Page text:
I think the point is that if your Atari *is* expanded, can you use those expansions to emulate Apple expansions? Of course there's going to be Apple add-ons that are harder to emulate, but some things (like floppy drives and 80 column hardware) were fairly common place. As far as the Atari not being able to emulate Apple floppies yet, would it be possible read and write sectors... not from a real apple disk, but from a disk image file, something similar to an .atr file? I know Apple used minimal hardware on their drive controllers so the CPU might be trying to access non-exsistant hardware, but I'm sure this problem has been addressed by various PC emulators. I think it would even be cool to have an SIO2Apple floppy adaptor :)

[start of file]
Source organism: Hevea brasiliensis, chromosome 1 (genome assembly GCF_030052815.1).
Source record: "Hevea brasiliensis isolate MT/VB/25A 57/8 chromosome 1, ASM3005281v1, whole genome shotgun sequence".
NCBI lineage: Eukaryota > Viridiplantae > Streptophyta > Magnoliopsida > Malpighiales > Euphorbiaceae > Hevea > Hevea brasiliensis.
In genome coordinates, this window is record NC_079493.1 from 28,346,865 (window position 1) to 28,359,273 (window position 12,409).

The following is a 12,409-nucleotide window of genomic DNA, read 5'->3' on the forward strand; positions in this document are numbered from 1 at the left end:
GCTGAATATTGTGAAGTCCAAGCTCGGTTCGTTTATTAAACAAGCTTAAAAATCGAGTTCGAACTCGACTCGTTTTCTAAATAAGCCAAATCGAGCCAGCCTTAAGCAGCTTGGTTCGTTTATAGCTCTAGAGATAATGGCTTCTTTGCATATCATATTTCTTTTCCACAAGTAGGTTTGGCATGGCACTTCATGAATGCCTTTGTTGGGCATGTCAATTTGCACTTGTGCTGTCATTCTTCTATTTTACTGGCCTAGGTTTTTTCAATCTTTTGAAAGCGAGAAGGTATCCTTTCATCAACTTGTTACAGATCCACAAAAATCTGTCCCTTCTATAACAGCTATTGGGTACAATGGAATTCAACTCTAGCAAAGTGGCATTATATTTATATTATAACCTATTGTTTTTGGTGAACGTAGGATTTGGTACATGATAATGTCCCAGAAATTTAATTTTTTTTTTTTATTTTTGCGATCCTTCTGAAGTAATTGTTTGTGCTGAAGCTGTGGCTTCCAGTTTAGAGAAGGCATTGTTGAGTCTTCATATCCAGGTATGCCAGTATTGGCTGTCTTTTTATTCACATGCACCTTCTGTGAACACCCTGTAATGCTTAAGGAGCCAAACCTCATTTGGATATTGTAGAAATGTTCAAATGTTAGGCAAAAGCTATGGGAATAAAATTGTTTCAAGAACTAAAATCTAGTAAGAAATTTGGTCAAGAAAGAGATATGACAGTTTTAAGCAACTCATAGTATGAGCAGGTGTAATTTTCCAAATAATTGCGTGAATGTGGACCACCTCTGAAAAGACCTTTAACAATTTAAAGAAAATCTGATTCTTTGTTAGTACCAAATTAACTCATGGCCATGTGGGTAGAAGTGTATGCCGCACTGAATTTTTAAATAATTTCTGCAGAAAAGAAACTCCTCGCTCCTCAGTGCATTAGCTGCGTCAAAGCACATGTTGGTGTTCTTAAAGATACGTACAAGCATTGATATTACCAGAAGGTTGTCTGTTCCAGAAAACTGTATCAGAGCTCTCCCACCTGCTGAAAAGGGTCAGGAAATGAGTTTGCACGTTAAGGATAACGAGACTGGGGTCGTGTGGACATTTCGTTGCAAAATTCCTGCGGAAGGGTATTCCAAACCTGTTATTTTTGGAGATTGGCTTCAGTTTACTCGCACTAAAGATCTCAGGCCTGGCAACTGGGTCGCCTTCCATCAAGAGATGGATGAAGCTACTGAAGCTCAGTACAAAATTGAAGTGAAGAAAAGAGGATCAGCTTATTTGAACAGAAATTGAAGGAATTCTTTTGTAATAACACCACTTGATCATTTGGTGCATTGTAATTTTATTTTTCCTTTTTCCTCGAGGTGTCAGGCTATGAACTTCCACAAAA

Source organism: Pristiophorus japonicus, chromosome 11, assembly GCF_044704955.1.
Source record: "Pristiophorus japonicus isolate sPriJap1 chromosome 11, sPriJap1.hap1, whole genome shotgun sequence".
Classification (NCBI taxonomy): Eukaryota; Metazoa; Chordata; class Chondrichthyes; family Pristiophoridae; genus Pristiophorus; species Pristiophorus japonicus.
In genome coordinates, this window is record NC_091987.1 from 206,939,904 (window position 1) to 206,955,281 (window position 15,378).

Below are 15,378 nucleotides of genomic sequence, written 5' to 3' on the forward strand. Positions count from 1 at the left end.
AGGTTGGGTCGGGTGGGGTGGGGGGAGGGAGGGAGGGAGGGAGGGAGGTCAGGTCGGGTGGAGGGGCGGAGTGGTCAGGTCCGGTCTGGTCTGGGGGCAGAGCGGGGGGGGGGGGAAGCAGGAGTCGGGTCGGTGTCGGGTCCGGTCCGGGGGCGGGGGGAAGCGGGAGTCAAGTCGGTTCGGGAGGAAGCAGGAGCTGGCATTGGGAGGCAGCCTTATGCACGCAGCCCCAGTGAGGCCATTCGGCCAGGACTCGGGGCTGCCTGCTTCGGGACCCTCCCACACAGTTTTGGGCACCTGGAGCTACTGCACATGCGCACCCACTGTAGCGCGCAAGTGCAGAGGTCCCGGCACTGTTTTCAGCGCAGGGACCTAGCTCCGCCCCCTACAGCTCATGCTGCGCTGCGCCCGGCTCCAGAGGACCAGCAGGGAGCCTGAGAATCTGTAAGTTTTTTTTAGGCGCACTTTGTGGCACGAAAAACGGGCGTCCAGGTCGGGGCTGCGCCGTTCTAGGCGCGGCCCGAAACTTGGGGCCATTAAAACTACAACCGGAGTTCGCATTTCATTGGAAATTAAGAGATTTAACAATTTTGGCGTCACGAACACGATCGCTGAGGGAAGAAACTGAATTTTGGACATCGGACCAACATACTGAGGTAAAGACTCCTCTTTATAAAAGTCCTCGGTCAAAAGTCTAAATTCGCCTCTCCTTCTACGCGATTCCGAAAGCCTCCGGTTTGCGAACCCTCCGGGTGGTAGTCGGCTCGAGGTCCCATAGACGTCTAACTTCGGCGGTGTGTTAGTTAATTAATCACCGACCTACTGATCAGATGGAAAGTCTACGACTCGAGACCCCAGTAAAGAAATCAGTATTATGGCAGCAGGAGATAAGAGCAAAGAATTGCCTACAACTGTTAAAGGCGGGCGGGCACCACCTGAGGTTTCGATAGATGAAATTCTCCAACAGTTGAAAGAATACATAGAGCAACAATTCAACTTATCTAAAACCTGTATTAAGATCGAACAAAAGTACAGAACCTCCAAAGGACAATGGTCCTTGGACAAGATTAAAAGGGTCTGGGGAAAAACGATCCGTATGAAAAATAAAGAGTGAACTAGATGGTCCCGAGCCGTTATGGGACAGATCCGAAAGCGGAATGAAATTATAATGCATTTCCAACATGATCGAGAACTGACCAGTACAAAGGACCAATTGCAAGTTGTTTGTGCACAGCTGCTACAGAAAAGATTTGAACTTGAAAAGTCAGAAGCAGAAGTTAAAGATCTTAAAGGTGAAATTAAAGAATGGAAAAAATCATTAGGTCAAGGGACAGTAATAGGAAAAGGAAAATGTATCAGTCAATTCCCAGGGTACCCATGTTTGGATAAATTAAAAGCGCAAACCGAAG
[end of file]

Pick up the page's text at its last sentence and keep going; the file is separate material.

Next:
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This is an amazing hack! Congrats to the authour!

 

I can only image the reaction it might have had 25 years ago ... exploding heads throughout the Apple community!

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I think the point is that if your Atari *is* expanded, can you use those expansions to emulate Apple expansions? Of course there's going to be Apple add-ons that are harder to emulate, but some things (like floppy drives and 80 column hardware) were fairly common place. As far as the Atari not being able to emulate Apple floppies yet, would it be possible read and write sectors... not from a real apple disk, but from a disk image file, something similar to an .atr file? I know Apple used minimal hardware on their drive controllers so the CPU might be trying to access non-exsistant hardware, but I'm sure this problem has been addressed by various PC emulators. I think it would even be cool to have an SIO2Apple floppy adaptor :)